Elie Choufani, Jean-Luc Jouve, Vincent Pomero, Pascal Adalian, Kathia Chaumoitre, Michel Panuel
September 2009, Volume 18, Issue 9, pp 1342 - 1348 Original Article Read Full Article 10.1007/s00586-009-1012-y
First Online: 24 April 2009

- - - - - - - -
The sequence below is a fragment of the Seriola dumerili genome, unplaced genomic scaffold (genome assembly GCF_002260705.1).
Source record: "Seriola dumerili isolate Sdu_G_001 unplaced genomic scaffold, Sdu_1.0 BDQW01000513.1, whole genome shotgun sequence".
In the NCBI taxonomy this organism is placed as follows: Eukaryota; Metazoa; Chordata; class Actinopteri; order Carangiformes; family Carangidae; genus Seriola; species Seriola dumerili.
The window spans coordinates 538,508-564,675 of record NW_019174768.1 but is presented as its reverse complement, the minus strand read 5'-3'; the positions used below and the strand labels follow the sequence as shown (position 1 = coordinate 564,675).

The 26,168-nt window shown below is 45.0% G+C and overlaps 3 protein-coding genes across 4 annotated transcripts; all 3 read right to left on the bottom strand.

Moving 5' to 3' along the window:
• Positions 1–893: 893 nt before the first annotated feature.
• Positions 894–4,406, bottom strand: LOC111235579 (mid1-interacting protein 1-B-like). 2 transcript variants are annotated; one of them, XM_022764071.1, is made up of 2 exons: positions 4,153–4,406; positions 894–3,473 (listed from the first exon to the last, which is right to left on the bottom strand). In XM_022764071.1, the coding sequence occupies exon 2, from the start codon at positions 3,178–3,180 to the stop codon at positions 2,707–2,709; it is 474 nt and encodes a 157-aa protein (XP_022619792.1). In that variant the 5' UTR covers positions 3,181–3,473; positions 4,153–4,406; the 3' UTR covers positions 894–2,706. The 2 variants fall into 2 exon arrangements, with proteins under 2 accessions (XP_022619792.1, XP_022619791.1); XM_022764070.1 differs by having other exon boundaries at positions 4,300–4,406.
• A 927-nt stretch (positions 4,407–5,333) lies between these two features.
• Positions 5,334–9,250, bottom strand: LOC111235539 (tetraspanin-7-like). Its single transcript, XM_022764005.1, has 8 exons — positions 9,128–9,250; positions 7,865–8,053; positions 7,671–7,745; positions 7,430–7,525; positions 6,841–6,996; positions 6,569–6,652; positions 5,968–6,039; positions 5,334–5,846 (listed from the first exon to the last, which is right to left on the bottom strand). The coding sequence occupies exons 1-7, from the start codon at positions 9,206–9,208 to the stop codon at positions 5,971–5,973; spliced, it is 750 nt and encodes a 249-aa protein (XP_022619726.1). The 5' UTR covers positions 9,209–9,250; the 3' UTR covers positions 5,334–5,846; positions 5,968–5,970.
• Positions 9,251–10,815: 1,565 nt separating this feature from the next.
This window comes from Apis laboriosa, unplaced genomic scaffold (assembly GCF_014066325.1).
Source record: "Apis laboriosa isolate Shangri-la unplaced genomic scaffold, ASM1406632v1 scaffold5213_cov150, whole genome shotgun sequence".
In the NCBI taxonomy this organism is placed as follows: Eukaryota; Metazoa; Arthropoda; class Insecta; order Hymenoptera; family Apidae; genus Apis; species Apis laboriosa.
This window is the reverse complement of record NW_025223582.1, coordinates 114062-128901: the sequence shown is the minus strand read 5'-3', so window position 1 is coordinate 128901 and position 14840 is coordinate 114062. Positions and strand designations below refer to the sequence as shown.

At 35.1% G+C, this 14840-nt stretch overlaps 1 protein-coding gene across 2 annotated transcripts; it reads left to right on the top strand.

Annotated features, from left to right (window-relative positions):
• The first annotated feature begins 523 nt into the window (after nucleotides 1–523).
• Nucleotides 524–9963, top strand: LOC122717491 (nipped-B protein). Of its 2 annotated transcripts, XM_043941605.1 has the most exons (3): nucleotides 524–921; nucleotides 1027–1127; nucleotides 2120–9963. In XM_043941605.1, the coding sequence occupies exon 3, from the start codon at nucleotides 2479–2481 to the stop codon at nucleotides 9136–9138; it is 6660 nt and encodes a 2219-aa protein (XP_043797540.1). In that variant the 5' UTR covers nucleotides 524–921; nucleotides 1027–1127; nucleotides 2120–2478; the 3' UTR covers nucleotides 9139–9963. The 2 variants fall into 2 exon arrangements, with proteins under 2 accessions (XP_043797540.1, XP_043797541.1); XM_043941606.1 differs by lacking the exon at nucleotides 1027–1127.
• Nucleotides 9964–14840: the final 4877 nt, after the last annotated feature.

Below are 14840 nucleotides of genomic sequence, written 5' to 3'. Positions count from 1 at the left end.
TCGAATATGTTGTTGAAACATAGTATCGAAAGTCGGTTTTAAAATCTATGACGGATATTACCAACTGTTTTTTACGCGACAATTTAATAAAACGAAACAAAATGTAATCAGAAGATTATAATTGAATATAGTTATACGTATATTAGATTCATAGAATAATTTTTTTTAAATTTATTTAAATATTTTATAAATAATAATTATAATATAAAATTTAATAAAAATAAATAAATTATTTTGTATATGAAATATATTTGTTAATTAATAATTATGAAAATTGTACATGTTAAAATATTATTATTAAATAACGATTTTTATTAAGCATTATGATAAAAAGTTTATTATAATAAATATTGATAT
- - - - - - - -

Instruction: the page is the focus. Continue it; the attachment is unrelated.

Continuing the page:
Many believe that the fetus spine had only one curvature from cranial to caudal which is a global kyphosis and that the lumbosacral lordosis appears with the erect posture. They agree that the sacrum of Homo sapiens is not positioned posteriorly at birth and that it is during the first few years that the sacrum, in humans, moves dorsally in relation with the progressive acquisition of erect posture and the ontogeny of bipedal locomotion. Nevertheless, there is no biometric study assessing these parameters in vivo in utero during the fetal life. Cross-sectional biometric study of the lumbosacral junction of the spine in in utero fetuses was to document the presence of a lumbosacral lordosis in the fetal population in utero long before standing and walking and its change during growth. Forty-five MRIs (magnetic resonance imaging) of fetuses aged of 23–40 weeks of gestation were analyzed. The measurements were performed on computerized MRI DICOM images using a professional software to calculate the curvature and radius of the lumbosacral junction. The presence or absence of visual lumbosacral lordosis was noted for each case. Correlation tests were performed in order to disclose a correlation between the gestational age and the curvature calculated. A test was considered significant for P < 0.01. There were 14 males, 17 females and 14 undetermined. All the curves (100%) showed mathematically the presence of a lordosis in the lumbosacral region. The visual lumbosacral lordosis was present in 60% of cases. The measurement of the lumbosacral curvature varies between −0.133 and −0.033 mm−1 and a mean of −0.054 mm−1 with a corresponding radius ranging from −7 to −303 mm with a mean of −18.7 mm. The statistical analysis showed no correlation between the gestational age and the lumbosacral curvature (R 2 = 0.11). The hypothesis of increased lumbosacral lordosis with gestational age is rejected. It is difficult to accurately determine the role played separately by genetics and by erect posture. A visual lumbosacral lordosis was noted in 60% of cases with mean radius of −18.6691 mm. This lordosis was not correlated statistically to gestational age which means that it is not related to growth and might be genetically determined. Mechanical factors may play a major role in the determination of the shape of the growing pelvis. One can ask if the pelvis morphology is genetically determined or if it is mechanically determined under muscular and ligamentous stresses. This study shows that the sacrum of human fetuses is oriented posteriorly mathematically in 100% of cases, and in 60% of cases based on the morphologic appearance of the lumbosacral junction. So beside the effect of progressive acquisition of erect posture and bipedalism in determining the formation of lumbosacral angle, we believe that genetics play an important role in the formation of the lumbosacral angle.
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